who, like me felt that the 911 tragedy was almost an anti-climax in comparison
to their own personal tragedy........and while none of us wants to belittle
the Attack on America, our 911 tragedy was/is so personally painful, that
we found it hard to be as upset as most of our associates were at the time.
For me, it seemed especially so, because the 3rd anniversary of my
son's heaven date was 2 days later on 9/13, so on this up-coming FIRST
anniversary of our American tragedy, and also on the up-coming 4th anniversary
of our personal tragedy of our son's Heaven date, I submitted the poem
“Anniversary Date In Heaven” in remembrance of all those who died on 9/11/01
and also in loving remembrance of my son, Lane McCord ~ (1/26/65 - 9/13/98)
~-By Faye McCord , Jackson, MS TCF
THE ELEPHANT IN THE ROOM
There's an elephant in the room
It is large and squatting, so it is hard to get around it.
Yet we squeeze by with "How are you?" and "I'm fine"...
And a thousand other forms of trivial chatter.
We talk about the weather.
We talk about work.
We talk about everything else -
except the elephant in the room.
--There's an elephant in the room.
We all know it is there.
We are thinking about the elephant as we talk together.
It is constantly on our minds.
For, you see, it is a very big elephant.
But we do not talk about the elephant in the room.
Oh, please, say her name.
Oh, please, say "Barbara" again.
Oh, please, let's talk about the elephant in the room.
For if we talk about her death,
Perhaps we can talk about her life.
Can I say "Barbara" to you and not have you look away?
For if I cannot, then you are leaving me...
In a room...
With an elephant
~by Terry Kettering
Through the Heart of Grief
By Scott Mastley, TCF, Atlanta, GA
Jim Dirr, a bereaved parent and a surviving sibling, has been involved
in the sibling group of the Tucker, Georgia, Chapter of TCF for years.
He is a caring and generous individual, and he understands the difference
between grieving the loss of a child and grieving the loss of a sibling.
He also has enough experience to know what is important in the bereavement
process. Jim says, "You can go around grief, over it, or under it. You
can even choose to ignore it, but the only way to successfully survive
it is to go straight through it."
The question is: How does one go straight through it?
How do you face your grief and bravely suffer through it and continue
to live a positive life? You get up every day and let the sun shine down
on your head. Tell yourself that you cannot change where you are now. You
can only affect the future. Internalize this and learn to live with it.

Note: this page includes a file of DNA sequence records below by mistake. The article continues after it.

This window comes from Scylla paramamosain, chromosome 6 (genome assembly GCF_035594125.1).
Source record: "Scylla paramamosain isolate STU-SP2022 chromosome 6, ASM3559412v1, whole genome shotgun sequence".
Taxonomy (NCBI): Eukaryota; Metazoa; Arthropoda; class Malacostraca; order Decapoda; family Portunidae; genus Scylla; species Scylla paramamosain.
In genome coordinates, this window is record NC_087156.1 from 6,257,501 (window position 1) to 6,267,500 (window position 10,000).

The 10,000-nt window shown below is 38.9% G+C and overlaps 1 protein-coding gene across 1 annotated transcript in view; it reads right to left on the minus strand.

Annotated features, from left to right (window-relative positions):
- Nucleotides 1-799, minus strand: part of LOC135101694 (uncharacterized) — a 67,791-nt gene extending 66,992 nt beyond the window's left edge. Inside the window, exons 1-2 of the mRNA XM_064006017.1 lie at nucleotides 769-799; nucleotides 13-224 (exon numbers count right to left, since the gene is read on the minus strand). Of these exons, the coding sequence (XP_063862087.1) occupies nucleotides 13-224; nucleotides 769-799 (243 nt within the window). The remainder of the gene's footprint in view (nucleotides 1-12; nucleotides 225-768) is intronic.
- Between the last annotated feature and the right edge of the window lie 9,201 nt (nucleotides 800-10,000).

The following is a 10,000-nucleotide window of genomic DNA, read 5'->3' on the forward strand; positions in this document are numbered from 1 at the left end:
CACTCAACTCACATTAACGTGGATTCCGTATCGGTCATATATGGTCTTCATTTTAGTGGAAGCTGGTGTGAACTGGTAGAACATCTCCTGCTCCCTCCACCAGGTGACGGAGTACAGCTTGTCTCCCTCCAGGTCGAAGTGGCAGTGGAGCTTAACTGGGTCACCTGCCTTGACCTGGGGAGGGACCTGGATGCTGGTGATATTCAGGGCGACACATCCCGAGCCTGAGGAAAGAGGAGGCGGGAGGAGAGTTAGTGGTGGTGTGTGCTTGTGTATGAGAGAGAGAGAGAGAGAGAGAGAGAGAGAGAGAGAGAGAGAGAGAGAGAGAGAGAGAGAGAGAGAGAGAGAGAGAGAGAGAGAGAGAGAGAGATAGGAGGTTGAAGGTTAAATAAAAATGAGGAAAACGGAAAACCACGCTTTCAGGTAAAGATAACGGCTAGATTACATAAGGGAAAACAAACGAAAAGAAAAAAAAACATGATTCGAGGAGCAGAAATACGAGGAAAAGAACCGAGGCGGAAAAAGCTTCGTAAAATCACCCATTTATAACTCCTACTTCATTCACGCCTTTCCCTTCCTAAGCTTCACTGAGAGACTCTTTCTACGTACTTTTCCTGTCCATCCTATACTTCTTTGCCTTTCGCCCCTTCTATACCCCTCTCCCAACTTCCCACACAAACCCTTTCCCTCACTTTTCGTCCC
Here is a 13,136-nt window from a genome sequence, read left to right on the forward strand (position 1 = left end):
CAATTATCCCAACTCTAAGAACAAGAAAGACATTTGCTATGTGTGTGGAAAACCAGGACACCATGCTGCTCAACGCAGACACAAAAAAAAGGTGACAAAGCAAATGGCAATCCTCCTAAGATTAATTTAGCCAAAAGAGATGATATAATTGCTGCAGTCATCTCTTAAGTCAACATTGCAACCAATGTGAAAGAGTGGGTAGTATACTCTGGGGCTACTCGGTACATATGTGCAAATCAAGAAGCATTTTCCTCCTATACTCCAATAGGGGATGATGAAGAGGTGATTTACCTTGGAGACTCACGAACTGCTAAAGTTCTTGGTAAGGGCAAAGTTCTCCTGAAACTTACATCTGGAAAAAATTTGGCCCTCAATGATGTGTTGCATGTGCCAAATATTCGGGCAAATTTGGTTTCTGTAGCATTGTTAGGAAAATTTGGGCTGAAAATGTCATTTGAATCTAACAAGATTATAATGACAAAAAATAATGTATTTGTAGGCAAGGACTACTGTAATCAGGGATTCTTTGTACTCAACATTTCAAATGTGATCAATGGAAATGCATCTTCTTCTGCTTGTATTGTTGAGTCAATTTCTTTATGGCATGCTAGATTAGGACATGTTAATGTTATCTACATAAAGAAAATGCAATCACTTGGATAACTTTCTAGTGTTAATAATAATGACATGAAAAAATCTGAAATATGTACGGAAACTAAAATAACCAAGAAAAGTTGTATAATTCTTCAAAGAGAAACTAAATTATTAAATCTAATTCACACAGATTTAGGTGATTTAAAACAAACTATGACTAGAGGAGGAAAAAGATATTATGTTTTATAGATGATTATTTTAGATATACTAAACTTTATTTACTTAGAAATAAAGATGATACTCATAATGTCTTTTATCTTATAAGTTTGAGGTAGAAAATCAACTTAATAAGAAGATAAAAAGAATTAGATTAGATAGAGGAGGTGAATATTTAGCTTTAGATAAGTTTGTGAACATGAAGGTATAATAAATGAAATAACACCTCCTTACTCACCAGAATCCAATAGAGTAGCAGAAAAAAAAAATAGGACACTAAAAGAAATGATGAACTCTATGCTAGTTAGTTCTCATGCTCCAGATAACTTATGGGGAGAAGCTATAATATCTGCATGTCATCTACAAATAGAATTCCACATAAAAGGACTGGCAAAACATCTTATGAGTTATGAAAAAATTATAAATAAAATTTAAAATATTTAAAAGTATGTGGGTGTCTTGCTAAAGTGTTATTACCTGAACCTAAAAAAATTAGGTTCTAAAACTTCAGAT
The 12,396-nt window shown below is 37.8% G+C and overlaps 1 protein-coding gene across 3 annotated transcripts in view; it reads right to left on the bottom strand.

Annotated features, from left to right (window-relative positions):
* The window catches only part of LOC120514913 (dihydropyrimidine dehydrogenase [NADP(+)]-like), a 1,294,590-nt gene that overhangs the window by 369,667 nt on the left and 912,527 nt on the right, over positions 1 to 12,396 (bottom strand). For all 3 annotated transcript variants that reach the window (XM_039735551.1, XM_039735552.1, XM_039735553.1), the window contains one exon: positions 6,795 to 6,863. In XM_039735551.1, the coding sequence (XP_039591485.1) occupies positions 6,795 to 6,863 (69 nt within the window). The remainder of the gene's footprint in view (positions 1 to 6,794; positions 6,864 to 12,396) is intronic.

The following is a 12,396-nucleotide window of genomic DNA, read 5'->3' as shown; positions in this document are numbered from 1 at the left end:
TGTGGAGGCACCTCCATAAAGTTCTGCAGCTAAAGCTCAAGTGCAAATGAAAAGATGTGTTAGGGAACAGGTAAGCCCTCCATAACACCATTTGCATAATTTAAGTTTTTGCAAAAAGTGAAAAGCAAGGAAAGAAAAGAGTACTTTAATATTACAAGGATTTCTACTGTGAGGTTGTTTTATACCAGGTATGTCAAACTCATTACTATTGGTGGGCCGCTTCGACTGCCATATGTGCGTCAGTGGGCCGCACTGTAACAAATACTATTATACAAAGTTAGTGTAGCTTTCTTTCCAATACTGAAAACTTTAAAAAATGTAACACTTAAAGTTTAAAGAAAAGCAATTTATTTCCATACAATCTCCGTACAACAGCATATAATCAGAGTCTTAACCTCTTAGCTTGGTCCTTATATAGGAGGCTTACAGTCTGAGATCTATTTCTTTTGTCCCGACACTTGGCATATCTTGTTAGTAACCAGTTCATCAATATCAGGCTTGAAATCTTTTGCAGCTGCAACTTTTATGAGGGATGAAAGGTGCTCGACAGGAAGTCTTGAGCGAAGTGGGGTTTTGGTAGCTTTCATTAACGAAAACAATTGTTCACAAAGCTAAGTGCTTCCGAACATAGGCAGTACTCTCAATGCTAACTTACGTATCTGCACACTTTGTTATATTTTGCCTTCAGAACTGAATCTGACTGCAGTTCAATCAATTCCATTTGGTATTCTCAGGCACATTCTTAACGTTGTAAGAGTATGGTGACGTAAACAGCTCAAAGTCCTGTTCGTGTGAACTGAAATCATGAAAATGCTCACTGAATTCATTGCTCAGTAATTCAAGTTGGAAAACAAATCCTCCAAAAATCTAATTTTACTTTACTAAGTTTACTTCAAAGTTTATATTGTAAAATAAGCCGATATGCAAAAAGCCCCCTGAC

Be honest with yourself. Ask for help when you need it. Talk to your parents
or a friend or a counselor. Don't be afraid to cry. There's no shame in
grieving. Go straight through it.
There are times when you wish to ignore the grief. When you sense the
tears welling up in your eyes on the way back to work after lunch, you
try to force them back. When you're afraid you might ruin a happy moment
for your friends, you keep your sadness to yourself. When you stop in front
of a photograph and quickly
try to refocus on cleaning your desk, you're attempting to go around
grief. Why not take a moment to look at your sibling and reflect?
Avoiding the intense emotions seems more practical than crying at work
or at school. Confusion is normal when you're battling with yourself for
control. Not knowing what's appropriate is normal. Forgetting your phone
number is normal. Worrying about forgetting your sibling is normal. Wishing
that the events of your sibling's life had played out differently is normal.
Feeling isolated is normal, and being unsure about your future is normal.
Anything that seems abnormal is now normal for you, as a newly bereaved
Allow yourself to focus on your grief. Feel the helplessness. Let it
out. Write about it. Become absorbed in your grief, but don't let it consume
you to the point that you have no will. Keep getting out of bed. Let time
work on your grief by staying active. Is there
an opportunity to do something positive? You could create a memory book
or plant a memorial garden or support a new cause in memory of your sibling.
We grieve as individuals, and there is no standard plan for it.
Do what you need to do to survive, but don’t deny the presence of your
grief. It’s a part of you now. Ignoring it will not help.
Your life will gradually improve as you learn to acknowledge your grief
without letting it take control. You are a new you in a new world.
Your perception of the world has changed, and it takes a long time to learn
to live in a new world.
Scott Mastley enjoys speaking on sibling grief to groups. His book,
Surviving a Sibling, Discovering Life After Loss, can be purchased directly
from Scott’s web site:
or order from Amazon.com
by Eric Sisson 8/7/02
Pass by avoiding your eyes~
pictures still framed~
absence of you.
I look to the sky~
something says to look for you~
I always do.
Sitting outside the window~
I've gotten cold and closed it.
I feel you still know me~
emotionless~ I wonder if I am through.
Despairs on the move~
as the traditions end~
absence of you.
Content, I've gained new love~
recycle the seasons~
my void still present~
you sit outside the window of my life~
as I'm still frail.
by Michelle Kissman
I have started this article three times now, each time sitting at the
key board typing away only to become dissatisfied with the limitations
of words to express all that should be expressed about horrendous experiences.
I was there, at Ground Zero. Not that Tuesday, but two months later,
on a beautiful autumn day in early November. I saw the physical devastation
first hand, felt the weight of personal devastation heavy on my own heart.
Looking up, I saw the damaged buildings around me, the insides spilling
out where the building had been sliced away like a piece of concrete and
metal cake – leaving wiring, pipes, and broken concrete exposed. Pictures
were still hanging on wallpapered walls. These faceless buildings,
standing sentinel, surrounded me, as I stood on hallowed ground amidst